Noah was driving through an intersection in Gainesville, Georgia when a car coming the other direction turned left in front of him. He tried to avoid the wreck but couldn’t. The other car crashed into his driver’s side door, forcing him off the road and down an embankment. Noah injured his neck and head in the wreck. His doctors diagnosed him with occipital neuralgia and ligament laxity caused by the wreck. The Friday before the case was set to go to trial, we secured a $150,000 settlement from State Farm, which was more than three times his medical bills.
Here’s Noah’s car after the wreck:
The police ticketed the other driver for the wreck and he paid the ticket and pled guilty to it, so the only issues in the case were Noah’s injuries and fair compensation for them.
Noah initially didn’t think he was hurt. A family member came and picked him up from the wreck and took him home. Later that day his neck started hurting and he developed a headache. He went to the emergency room and was diagnosed with strains and sprains of his neck and discharged.
Noah kept having headaches and neck pain over the next several weeks. He went to see his primary care doctor, who diagnosed him with neck strains and sprains and prescribed him medication. When that didn’t help, Noah went to see an orthopedist. The doctor initially pinpointed a herniated disc as the cause of Noah’s problems and ordered physical therapy and cervical facet joint injections. A cervical facet joint injection is where medication is injected into the facet joints of the neck to try to numb the nerves of the herniated disc that’s causing pain.
Occipital Neuralgia Diagnosis
The cervical facet joint injections helped but Noah continued having neck pain and headaches. His doctor then diagnosed him with occipital neuralgia, which is an injury to the nerves in your head and neck. It can be caused by car wrecks and causes neck pain and headaches like Noah had been experiencing. Doctors tried treating it with a series of occipital nerve blocks, which numb the nerve causing pain.
While Noah got some relief from the nerve blocks, they would wear off and his pain and headaches would return. Over the next couple of years he saw a series of doctors who all diagnosed him with occipital neuralgia and all treated him without much success for it.
Ligament Laxity Diagnosis
Noah was finally referred to a neurologist who confirmed the occipital neuralgia diagnosis and also diagnosed him with ligament laxity. Ligament laxity is typically caused by car wrecks. It happens when the ligaments that hold your head and neck in place get torn and stretched out when your head snaps back and forth during a car wreck. It’s similar to a rubber band that’s been stretched too much and doesn’t snap back to its shape anymore. It can be hard to diagnose because it has symptoms similar to a herniated disc or occipital neuralgia and can’t typically be detected using a CT scan or an MRI.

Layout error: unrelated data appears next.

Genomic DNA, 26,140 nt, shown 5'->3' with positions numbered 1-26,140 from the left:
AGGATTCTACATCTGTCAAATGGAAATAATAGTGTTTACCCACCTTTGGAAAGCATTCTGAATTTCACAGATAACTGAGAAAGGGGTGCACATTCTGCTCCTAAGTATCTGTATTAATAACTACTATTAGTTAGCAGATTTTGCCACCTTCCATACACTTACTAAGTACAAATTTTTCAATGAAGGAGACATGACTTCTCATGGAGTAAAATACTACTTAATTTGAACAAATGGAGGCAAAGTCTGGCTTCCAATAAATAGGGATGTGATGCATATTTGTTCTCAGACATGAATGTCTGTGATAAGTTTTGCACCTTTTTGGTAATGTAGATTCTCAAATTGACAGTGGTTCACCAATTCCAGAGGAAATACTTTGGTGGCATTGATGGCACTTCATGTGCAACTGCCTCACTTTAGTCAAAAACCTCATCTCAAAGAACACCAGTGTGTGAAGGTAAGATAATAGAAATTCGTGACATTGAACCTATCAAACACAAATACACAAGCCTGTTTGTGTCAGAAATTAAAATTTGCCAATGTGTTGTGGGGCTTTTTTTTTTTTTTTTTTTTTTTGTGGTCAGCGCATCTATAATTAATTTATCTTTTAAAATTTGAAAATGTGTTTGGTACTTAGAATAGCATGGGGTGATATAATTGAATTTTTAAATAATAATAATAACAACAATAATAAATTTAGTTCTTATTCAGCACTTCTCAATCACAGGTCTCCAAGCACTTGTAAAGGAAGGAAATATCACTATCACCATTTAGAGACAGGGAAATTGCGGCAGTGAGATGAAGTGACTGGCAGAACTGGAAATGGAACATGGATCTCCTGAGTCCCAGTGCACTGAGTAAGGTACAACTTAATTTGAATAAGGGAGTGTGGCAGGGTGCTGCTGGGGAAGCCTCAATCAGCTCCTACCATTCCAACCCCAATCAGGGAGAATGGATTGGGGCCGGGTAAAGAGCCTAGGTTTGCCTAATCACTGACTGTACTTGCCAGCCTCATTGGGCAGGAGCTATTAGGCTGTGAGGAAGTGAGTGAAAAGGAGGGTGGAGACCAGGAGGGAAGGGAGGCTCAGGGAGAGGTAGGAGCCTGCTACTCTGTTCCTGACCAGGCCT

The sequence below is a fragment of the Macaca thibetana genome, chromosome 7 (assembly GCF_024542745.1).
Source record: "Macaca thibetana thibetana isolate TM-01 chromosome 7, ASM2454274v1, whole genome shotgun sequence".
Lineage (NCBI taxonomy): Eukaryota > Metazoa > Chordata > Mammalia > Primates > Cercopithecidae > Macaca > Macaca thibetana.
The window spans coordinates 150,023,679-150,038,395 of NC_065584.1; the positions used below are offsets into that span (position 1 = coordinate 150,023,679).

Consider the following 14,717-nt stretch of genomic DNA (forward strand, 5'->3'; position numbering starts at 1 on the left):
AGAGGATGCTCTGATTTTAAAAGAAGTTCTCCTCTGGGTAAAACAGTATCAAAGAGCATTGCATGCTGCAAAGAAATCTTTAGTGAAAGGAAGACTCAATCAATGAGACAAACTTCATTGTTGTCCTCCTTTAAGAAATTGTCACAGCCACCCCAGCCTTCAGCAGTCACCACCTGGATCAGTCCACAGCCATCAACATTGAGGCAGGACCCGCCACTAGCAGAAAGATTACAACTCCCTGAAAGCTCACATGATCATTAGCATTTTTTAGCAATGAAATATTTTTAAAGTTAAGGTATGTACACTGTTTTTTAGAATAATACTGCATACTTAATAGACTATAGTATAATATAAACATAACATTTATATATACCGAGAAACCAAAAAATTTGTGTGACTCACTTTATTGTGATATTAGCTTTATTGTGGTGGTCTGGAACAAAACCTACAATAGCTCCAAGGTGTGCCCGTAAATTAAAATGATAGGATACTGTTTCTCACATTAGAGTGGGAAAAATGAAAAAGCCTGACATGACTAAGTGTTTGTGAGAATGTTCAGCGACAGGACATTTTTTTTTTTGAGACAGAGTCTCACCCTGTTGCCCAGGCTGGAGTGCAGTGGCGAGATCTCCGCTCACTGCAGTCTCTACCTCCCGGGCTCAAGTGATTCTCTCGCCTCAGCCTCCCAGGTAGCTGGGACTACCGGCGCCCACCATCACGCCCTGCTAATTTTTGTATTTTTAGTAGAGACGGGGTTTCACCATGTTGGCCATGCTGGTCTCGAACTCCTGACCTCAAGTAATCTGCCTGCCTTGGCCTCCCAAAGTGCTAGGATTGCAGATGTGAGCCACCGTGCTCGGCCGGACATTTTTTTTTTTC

The neurologist referred Noah to an orthopedist who specializes in treating ligament laxity. The doctor ordered platelet rich plasma (“PRP”) injections for Noah’s neck, which is where a mixture of platelets and plasma is injected into the ligaments to help the tendons strengthen and rebuild. The doctor also ordered radiofrequency ablations for Noah’s neck, where doctors burn away the nerve that’s causing pain.
Thankfully, the PRP injections and radiofrequency ablations helped with Noah’s pain and symptoms and he’s doing much better, though he will need to keep seeing his doctors to keep his symptoms under control.
Trial & Settlement
The case was set for trial in April 2016. State Farm never made a settlement offer until the week before trial. The Friday before trial State Farm finally offered a $150,000 settlement, which Noah accepted.
The key to this result was the testimony of three of Noah’s doctors. Since the doctors could not come testify at trial, we videotaped their testimony to play for the jury. All three doctors testified that Noah’s injuries were caused by the car wreck and each described how occipital neuralgia and ligament laxity can be caused by car wrecks. The neurologist and orthopedist who specialized in treating ligament laxity both explained that the long delay in diagnosing him with ligament laxity was normal. They said most of their patients with that diagnosis have seen multiple doctors and failed to respond to treatment before they were finally diagnosed with and treated for ligament laxity. Perhaps most importantly, both doctors testified that when they began treating Noah for ligament laxity he recovered, confirming the diagnosis.
We had Medivisuals prepare the medical illustrations shown above and Noah’s doctors used them to explain Noah’s treatment. We were also prepared to introduce Noah’s medical records from his family doctor for several years before the wreck, which showed that he was healthy and had no symptoms.
This was a good result for a deserving client and I’m glad to have been able to help him.
Contact Me for Help with Your Case
I understand what you’re going through, and I want to help. Call (678) 695-6490 to speak with me today, or contact me online. Consultations are always free, and I work on a contingency basis. You won’t have to pay unless I get a judgment or settlement for you.